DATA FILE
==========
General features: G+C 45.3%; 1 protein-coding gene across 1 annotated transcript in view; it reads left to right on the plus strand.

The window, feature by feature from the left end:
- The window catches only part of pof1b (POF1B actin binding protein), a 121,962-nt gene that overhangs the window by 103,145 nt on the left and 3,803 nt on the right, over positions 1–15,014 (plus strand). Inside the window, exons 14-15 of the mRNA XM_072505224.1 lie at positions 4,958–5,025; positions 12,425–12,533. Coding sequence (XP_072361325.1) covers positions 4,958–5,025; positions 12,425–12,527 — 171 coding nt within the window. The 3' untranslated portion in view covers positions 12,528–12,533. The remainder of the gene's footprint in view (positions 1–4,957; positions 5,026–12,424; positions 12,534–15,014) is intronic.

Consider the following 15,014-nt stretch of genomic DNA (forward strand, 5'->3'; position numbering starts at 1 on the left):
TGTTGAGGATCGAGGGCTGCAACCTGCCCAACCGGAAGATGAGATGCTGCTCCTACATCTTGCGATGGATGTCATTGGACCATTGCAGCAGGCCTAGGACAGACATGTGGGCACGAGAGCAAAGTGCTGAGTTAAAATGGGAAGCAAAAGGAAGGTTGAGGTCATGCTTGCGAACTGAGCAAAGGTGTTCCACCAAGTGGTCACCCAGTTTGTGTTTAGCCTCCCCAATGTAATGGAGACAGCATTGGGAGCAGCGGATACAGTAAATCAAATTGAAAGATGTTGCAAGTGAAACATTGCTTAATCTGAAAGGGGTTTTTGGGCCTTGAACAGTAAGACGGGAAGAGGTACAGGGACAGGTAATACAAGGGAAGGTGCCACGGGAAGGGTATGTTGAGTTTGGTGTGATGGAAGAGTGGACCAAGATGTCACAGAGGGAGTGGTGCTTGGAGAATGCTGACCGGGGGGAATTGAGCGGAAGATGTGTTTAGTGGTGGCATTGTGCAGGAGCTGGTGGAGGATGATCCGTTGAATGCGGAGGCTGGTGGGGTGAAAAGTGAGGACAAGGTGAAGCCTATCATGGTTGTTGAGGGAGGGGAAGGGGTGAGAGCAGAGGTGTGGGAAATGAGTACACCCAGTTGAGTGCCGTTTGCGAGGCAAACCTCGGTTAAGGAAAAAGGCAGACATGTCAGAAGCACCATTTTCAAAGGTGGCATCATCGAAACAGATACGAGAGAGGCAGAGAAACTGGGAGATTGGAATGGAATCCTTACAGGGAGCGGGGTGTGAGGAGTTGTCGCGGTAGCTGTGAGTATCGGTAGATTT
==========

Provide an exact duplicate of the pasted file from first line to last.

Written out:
General features: G+C 45.3%; 1 protein-coding gene across 1 annotated transcript in view; it reads left to right on the plus strand.

The window, feature by feature from the left end:
- The window catches only part of pof1b (POF1B actin binding protein), a 121,962-nt gene that overhangs the window by 103,145 nt on the left and 3,803 nt on the right, over positions 1–15,014 (plus strand). Inside the window, exons 14-15 of the mRNA XM_072505224.1 lie at positions 4,958–5,025; positions 12,425–12,533. Coding sequence (XP_072361325.1) covers positions 4,958–5,025; positions 12,425–12,527 — 171 coding nt within the window. The 3' untranslated portion in view covers positions 12,528–12,533. The remainder of the gene's footprint in view (positions 1–4,957; positions 5,026–12,424; positions 12,534–15,014) is intronic.

Consider the following 15,014-nt stretch of genomic DNA (forward strand, 5'->3'; position numbering starts at 1 on the left):
TGTTGAGGATCGAGGGCTGCAACCTGCCCAACCGGAAGATGAGATGCTGCTCCTACATCTTGCGATGGATGTCATTGGACCATTGCAGCAGGCCTAGGACAGACATGTGGGCACGAGAGCAAAGTGCTGAGTTAAAATGGGAAGCAAAAGGAAGGTTGAGGTCATGCTTGCGAACTGAGCAAAGGTGTTCCACCAAGTGGTCACCCAGTTTGTGTTTAGCCTCCCCAATGTAATGGAGACAGCATTGGGAGCAGCGGATACAGTAAATCAAATTGAAAGATGTTGCAAGTGAAACATTGCTTAATCTGAAAGGGGTTTTTGGGCCTTGAACAGTAAGACGGGAAGAGGTACAGGGACAGGTAATACAAGGGAAGGTGCCACGGGAAGGGTATGTTGAGTTTGGTGTGATGGAAGAGTGGACCAAGATGTCACAGAGGGAGTGGTGCTTGGAGAATGCTGACCGGGGGGAATTGAGCGGAAGATGTGTTTAGTGGTGGCATTGTGCAGGAGCTGGTGGAGGATGATCCGTTGAATGCGGAGGCTGGTGGGGTGAAAAGTGAGGACAAGGTGAAGCCTATCATGGTTGTTGAGGGAGGGGAAGGGGTGAGAGCAGAGGTGTGGGAAATGAGTACACCCAGTTGAGTGCCGTTTGCGAGGCAAACCTCGGTTAAGGAAAAAGGCAGACATGTCAGAAGCACCATTTTCAAAGGTGGCATCATCGAAACAGATACGAGAGAGGCAGAGAAACTGGGAGATTGGAATGGAATCCTTACAGGGAGCGGGGTGTGAGGAGTTGTCGCGGTAGCTGTGAGTATCGGTAGATTT